Fire on the Border: Analyzing Venezuela’s February 23 Border Clashes

On Saturday February 23 2019, hundreds of volunteers and political activists hoped to deliver over 600 tonnes of humanitarian aid into Venezuela on two bridges connecting Colombia’s Norte de Santander department with Venezuela’s Táchira state, and a road connecting Roraima and Bolívar states in Brazil and Venezuela, respectively. The highly anticipated event was part of an unfolding political showdown between the government of president Nicolás Maduro and the Venezuelan opposition, led by the partially-recognized interim president Juan Guaidó.

In the weeks leading up to the event, the Maduro government made it abundantly clear that the aid would not be allowed into the country. For the opposition’s gambit to work, the Venezuelan authorities posted to the border would have to defy orders from Caracas and let the aid in.

By nightfall on February 23, four people were dead and hundreds were injured; Colombian authorities claimed that at least 60 Venezuelan soldiers and police had defected into Colombia, and none of the aid trucks had successfully reached their targets inside Venezuela. The turmoil reached its climax on the Francisco de Paula Santander International Bridge as two of the aid trucks were engulfed in flames amid clashes between Venezuelan authorities and demonstrators throughout that afternoon.

The events of February 23 developed across several sites on both sides of Venezuela’s border with Colombia and Brazil. This article will focus on four of those sites: the town of Ureña, the Francisco de Paula Santander bridge, the Simon Bolívar bridge, and city of Santa Elena de Uairén.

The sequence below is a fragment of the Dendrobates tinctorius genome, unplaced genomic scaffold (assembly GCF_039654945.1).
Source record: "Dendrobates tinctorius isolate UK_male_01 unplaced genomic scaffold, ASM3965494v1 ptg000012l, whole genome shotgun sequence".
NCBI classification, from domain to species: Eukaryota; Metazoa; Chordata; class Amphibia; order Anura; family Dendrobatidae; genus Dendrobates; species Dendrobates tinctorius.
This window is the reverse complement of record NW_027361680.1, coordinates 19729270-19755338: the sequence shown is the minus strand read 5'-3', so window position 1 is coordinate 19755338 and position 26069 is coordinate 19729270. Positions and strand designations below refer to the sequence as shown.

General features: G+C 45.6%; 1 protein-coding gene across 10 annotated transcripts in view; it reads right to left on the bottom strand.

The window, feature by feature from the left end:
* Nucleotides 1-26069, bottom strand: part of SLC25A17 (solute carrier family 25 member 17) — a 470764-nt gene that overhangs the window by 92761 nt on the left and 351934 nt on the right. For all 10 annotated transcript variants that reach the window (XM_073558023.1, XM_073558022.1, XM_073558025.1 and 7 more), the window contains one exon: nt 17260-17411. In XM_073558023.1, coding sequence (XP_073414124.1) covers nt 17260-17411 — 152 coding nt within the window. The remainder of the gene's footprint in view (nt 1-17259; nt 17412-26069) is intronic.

The Aid Effort in Context

The attempted aid delivery took place during an unprecedented time in Venezuelan history.

Considering the May 20 2018 presidential election to be illegitimate, the opposition-controlled National Assembly announced on January 5 of this year that it would not swear-in president Maduro to his second term in an event that should have taken place on January 10. On January 15, it formally declared that President Maduro had “usurped” power; then, on January 23, National Assembly president Juan Guaidó assumed the presidency of the country on an interim basis, leaving Venezuela with two heads of state.

Following Guaidó’s landmark January 23 declaration, the opposition began to concertize plans to stage an international humanitarian relief operation, which the United States quickly came to spearhead. On January 25, the White House appointed Elliott Abrams as its Special Envoy for Venezuela. In a move emblematic of the deep political rift in Venezuela, the Maduro government reacted by publicizing its own relief efforts, and received 7.5 tonnes of medical supplies from Russia through the World Health Organization (WHO) on February 21.

As the United States government began to fly aid into Colombia, Maduro made several statements to the media to the effect that Venezuelans did not need the aid because they “are not beggars”, and that he considered the aid to be “a message of humiliation” from the White House. Maduro also said in televised comments that the aid consisted of “rotten and contaminated” food and suggested the relief campaign was an opposition excuse to “hand over” Venezuela to the United States.

On February 22, Maduro ordered the closure of three bridges connecting Colombia’s Norte de Santander department with Venezuela’s Táchira state, as well as the border crossing with Brazil. By the time that the aid trucks started on their journey on the morning of February 23, all of their most likely routes into Venezuela were closed.